As tickets go on sale today for the 16-week, by-overwhelming-popular-demand West End return season of SIX The Musical, here’s a must-watch (or watch-again) video for you: Terri Paddock chaired a post-show Q&A with the sextet of queens and writers Toby Marlow and Lucy Moss as they started their current, widely popular sell-out season at the Arts Theatre.
SIX The Musical was the undisputed hit of this year’s Edinburgh Fringe and it’s transferred back to the West End’s Arts Theatre for an extended run at the Arts Theatre, where it had a handful of showcase performances over the Christmas/New Year period.
I first saw the show last December, and it was fantastic to see how it’s grown and gained even more in sass and confident with new direction by co-writer Lucy Moss (with Jamie Armitage), stunning new costumes by Gabriella Slade, and new choreography by Carrie-Anne Ingrouille as well as, tonight, five new queens, riding a wave of excitement after its crowd-rousing success at Edinburgh and West End Live.
Like most performances of SIX The Musical up to now, tonight’s was a complete sell-out and the audience’s enthusiasm carried over for a rollicking Q&A, in which we didn’t have anywhere near enough time to cover everyone’s questions (sorry! not sorry!).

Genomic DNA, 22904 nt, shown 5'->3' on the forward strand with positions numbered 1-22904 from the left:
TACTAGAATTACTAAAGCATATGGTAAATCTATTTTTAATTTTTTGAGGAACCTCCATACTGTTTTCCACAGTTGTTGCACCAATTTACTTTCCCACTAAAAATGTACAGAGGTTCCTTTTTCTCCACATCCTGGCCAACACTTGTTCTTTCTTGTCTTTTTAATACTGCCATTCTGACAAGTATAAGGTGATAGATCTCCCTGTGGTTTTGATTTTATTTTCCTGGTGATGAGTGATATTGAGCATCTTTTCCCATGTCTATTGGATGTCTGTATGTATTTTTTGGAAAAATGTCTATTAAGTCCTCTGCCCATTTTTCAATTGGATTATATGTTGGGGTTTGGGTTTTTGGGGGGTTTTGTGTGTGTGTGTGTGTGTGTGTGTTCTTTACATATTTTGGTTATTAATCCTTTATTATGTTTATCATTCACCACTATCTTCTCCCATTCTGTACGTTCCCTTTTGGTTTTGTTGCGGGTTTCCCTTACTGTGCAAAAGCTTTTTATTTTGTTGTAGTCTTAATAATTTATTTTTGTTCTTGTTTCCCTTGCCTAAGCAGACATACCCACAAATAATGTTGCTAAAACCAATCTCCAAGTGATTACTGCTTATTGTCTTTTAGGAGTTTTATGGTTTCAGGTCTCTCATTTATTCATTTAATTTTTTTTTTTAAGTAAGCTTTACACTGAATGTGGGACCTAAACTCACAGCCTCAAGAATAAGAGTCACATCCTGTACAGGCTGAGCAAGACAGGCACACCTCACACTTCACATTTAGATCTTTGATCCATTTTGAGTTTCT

DIVORCED. BEHEADED. LIVE IN CONCERT! From Tudor queens to pop princesses, the six wives of Henry VIII finally take the mic to tell their tale, remixing five hundred years of her-storical heartbreak into a 75-minute celebration of sisterly sass-itude.
SIX The Musical is co-written by Toby Marlow and Lucy Moss, their first musical, written while they were still university. For the Q&A, I was joined by Marlow and Moss, as well as musical director Katy Richardson (one of only three female musical directors currently employed on a London musical) and cast members Jarneia Richard-Noel (who plays Catherine of Aragon), Millie O’Connell (Anne Boleyn), Natalie Paris (Jane Seymour), Alexia McIntosh (Anna of Cleves), Grace Mouat (Katherine Howard, on tonight for Aimie Atkinson) and Maiya Quansah-Breed.
Amongst some of the questions covered: Why can’t we think of more female figures in history deserving musicals? Why is it so important to have female creatives and all-female band as well as the six queens? What does composer George Stiles (of Stiles & Drewe) have to do with the show? Is this really REALLY the first thing – anything – that Lucy Moss has ever written? (Wow!) When will a full cast album be released? What do the writers think of being labelled the British equivalent of Hamilton? (Toby wrote his dissertation on Hamilton.) Has Lin-Manuel Miranda been invited?